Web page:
[Date Prev][Date Next][Thread Prev][Thread Next][Date Index][Thread Index][Subject Index][Author Index]
Molluscivory take two and a few other things
I think from the answers I got to my question whether actual fossil evidence
preserves molluscivory Phil Bigelow with his:
"A taphonomic study of predation damage on large Mesozoic freshwater
mollusk shells would make a great masters thesis."
hit the nail in the head. Yes, I want to know if there are studies of such
fossil bivalve populations and any record of land vertebrate predation on
these. Or if anyone could get onto that study right this minute ;-) and of
course correlate this with predation damage on extant populations of
bivalves. I would find more interesting to know that in fact such predation
existed than to look at a strange set of jaws and figure out what they do.
Not that I didn't find any of the other answers interesting...
To that objection of finding crushed shell in sauropod coproliths I remember
that finely crushed hadrosaur bone was found in a coprolith attributed to
Tyrannosaurus and being stomach acids generaly stronger in carnivores...
On another note it would be interesting, if any paleosol is available from
the Cretaceous, to find stones surrounded by broken shells of snails. Maybe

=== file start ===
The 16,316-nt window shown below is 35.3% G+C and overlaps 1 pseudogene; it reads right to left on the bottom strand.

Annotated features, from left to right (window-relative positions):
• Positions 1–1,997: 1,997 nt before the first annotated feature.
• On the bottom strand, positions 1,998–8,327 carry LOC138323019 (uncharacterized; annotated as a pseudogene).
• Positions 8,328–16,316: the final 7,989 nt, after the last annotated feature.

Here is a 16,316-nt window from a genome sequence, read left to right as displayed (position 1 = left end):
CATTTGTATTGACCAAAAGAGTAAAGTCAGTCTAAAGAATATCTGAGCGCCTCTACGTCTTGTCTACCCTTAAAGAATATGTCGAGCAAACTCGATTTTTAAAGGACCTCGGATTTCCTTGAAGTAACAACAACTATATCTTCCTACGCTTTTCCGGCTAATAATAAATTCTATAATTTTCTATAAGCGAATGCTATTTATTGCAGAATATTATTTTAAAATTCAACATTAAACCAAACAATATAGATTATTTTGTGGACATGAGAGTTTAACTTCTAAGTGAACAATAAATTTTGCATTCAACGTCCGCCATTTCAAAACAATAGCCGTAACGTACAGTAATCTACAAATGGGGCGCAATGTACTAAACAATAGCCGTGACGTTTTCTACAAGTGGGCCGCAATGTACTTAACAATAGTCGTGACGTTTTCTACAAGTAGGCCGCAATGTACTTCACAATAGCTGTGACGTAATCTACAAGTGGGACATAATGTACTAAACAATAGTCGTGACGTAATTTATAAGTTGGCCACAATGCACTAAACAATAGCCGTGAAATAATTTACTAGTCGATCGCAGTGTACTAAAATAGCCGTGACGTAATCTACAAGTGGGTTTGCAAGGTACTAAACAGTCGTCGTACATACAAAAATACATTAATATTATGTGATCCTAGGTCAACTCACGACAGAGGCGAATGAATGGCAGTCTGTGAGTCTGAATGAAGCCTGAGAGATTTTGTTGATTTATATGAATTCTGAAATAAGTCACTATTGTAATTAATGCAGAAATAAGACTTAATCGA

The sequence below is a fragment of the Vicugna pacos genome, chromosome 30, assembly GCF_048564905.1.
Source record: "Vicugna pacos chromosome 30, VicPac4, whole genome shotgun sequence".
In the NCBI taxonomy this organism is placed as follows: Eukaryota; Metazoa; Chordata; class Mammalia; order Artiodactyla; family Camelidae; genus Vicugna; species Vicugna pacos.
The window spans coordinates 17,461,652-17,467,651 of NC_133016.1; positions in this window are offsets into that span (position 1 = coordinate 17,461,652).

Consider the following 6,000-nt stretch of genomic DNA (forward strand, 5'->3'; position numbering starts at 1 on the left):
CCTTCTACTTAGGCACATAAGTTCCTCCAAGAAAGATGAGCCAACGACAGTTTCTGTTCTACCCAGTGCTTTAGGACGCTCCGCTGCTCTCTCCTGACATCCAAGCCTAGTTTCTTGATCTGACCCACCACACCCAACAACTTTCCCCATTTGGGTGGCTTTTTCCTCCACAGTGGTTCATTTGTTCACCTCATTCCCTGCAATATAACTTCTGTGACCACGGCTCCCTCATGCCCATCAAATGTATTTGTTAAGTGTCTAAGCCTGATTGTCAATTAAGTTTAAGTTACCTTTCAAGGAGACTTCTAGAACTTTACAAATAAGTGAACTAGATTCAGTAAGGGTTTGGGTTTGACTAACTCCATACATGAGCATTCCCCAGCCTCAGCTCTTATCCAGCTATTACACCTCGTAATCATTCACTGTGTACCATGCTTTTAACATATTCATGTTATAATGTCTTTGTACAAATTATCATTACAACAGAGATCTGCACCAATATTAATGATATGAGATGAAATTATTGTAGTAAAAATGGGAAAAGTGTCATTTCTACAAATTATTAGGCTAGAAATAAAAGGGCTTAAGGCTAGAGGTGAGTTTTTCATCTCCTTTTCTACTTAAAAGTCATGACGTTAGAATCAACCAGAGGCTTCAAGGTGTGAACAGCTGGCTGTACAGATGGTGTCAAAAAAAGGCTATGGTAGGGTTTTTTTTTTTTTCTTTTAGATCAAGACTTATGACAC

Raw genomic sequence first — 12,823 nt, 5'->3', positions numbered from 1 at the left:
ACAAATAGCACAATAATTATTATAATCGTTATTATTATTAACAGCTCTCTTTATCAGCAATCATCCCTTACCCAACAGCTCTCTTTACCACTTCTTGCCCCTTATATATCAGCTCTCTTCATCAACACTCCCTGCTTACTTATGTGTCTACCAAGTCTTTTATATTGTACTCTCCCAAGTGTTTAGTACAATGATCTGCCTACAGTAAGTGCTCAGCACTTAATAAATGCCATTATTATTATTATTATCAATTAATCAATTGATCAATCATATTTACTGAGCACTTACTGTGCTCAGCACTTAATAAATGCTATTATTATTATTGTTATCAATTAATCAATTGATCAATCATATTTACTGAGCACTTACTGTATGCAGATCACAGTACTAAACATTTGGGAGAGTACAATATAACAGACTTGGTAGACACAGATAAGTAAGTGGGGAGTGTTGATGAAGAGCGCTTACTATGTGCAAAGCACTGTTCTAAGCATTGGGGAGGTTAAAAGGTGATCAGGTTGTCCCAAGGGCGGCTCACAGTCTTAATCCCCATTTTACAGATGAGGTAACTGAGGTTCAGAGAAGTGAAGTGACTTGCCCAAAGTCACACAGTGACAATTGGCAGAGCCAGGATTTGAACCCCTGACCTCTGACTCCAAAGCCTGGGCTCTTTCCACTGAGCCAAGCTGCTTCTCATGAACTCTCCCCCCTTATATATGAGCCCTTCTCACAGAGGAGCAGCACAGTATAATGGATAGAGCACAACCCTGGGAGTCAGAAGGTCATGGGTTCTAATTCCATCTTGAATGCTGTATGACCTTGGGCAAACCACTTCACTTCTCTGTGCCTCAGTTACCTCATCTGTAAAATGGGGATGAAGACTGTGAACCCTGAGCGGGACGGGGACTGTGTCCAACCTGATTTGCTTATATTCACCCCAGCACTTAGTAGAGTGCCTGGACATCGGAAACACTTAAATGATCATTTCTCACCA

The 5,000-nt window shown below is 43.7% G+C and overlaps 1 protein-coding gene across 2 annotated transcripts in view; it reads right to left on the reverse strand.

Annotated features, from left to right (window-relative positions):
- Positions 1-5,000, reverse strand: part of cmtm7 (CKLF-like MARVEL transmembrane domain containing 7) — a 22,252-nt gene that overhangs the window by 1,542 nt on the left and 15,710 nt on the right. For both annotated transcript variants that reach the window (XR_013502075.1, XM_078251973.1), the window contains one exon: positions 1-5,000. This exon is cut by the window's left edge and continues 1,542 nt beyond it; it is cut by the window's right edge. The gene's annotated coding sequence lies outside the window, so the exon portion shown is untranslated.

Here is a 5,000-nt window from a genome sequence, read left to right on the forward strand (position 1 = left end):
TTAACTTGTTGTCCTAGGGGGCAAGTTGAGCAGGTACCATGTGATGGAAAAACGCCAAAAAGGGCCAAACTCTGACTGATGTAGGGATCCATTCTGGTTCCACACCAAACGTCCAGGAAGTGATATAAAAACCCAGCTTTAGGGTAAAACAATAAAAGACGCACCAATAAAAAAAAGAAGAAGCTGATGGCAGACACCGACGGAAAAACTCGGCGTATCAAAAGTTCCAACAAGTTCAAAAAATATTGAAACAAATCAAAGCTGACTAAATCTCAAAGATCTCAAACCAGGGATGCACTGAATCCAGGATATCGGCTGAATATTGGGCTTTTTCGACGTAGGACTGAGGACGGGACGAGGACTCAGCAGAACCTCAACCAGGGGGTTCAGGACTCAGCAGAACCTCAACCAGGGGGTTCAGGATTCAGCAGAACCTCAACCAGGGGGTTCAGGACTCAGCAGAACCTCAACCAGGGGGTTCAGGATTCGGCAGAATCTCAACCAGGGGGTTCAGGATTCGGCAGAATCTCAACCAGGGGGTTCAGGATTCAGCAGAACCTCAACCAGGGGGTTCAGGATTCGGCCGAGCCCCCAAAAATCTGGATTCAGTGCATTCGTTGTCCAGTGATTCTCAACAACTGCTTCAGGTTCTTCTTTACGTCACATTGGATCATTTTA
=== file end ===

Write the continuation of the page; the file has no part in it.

some theropod was clever enough to use them as anvils as thrushes do (was
that a pleonasm?).
On that shell-oppening method, given the unability of maniraptors and
coelurosaurs in general to pronate their hands extensively I would argue
that an oviraptorosaur would deftly pick up the excavated clam or mussel
hold it between its second phalanx and metacarpal and then introduce the
thumb claw inbetween the valves of the mollusk and cut the aductor muscles
of its prey. Is this method too elaborate or unfeasible? I can imagine the
antics a juvenile dinosaur would get into trying to learn this ;-D
I find it pretty interesting that they find unionid mussels in the Morrison
Formation. During my Ecology classes I learned that extant unionids are
indicators of healthy riverine systems with clear water and abundant
populations of fish as these are needed for the unionid larvae's
development. Though I know it's dificult to ascertain where this dependance
of fish gills for these mussel's reproduction appeared.
My online art gallery:
Comments and critics are appreciated.
On the road to retirement? Check out MSN Life Events for advice on how to
get there! http://lifeevents.msn.com/category.aspx?cid=Retirement